Apple refreshes the iMac with a new ultra-thin 5mm display. The 21.5-inch all-in-one model includes a 2.7GHz Core i5 chip, 8GB of memory, a GeForce GT 640 graphics chip, and a 1TB hard drive.
Bill Detwiler cracks open the HP Omni 27 all-in-one PC and examines whether it has the hardware to compete with Apple's 27-inch iMac.
Apple made a number of changes to this $1,499 iMac, but making a 24-inch screen available at this price is the most impressive. The rest of the updates are welcome, and Apple's multitasking capability remains unmatched.
We recommend Apple's new 27-inch iMac for its impressive speed, exciting connected device potential, and its large display, all of which are wrapped up in the industry's best design.
Apple has elected to keep its iMac firmly grounded as a productivity device. You'll find few home entertainment conveniences in the new entry-level iMac, and you can find larger screens in other all-in-ones systems for less. Few will offer performance like this iMac, though, and none look as pretty, making it easy to recommend for general purpose computing and for the design conscious.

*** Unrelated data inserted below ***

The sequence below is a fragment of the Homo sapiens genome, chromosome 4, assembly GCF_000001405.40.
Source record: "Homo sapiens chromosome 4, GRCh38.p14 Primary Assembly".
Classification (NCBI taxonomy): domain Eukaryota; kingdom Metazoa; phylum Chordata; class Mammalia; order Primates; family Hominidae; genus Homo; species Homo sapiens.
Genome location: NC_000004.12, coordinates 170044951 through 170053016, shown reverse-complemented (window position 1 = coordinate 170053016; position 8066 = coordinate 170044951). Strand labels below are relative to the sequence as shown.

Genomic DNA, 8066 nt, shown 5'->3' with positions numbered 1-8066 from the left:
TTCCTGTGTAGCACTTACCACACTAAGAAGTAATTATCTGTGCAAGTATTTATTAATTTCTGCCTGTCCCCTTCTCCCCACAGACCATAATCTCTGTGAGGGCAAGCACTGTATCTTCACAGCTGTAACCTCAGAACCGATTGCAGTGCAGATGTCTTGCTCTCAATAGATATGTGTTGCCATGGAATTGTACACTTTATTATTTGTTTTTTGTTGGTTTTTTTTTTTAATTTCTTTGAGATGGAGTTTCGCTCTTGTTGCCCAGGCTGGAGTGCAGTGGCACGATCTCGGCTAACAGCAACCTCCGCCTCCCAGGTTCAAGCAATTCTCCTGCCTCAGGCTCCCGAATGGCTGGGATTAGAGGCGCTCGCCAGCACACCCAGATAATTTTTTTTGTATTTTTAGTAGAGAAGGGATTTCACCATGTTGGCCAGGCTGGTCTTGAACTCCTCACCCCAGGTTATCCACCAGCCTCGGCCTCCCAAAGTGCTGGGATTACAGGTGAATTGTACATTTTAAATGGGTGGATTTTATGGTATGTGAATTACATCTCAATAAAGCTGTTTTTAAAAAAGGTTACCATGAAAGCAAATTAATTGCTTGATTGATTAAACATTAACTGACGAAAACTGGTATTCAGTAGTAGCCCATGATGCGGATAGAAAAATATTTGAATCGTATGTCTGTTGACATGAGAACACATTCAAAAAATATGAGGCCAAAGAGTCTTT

We haven't given it the full review treatment yet, but our first impression of the $1,699 iMac left us wowed by its expansive, vibrant display. We're eager to test the new iMac chops in the lab, but off-the-cuff, the screen alone might be enough to sway anyone shopping for a midrange all-in-one.
Apple's smaller-scale iMac remains our favorite all-in-one. And while its looks, its ease of use, and its performance are all selling points, Windows PCs are starting to catch up (at least with the latter). A few components could also stand an update, but, in general, you'll find the 20-inch Apple iMac a remarkable computer for its price.
Apple's new 13-inch MacBook Pro looks the same as the old MacBook Pro and still has a Core 2 Duo processor, but its graphics and battery life receive an appreciable boost.
A few other all-in-ones make this 20-inch iMac look expensive on a dollars-per-screen-inch basis, but none are as attractive or as capable juggling multiple programs.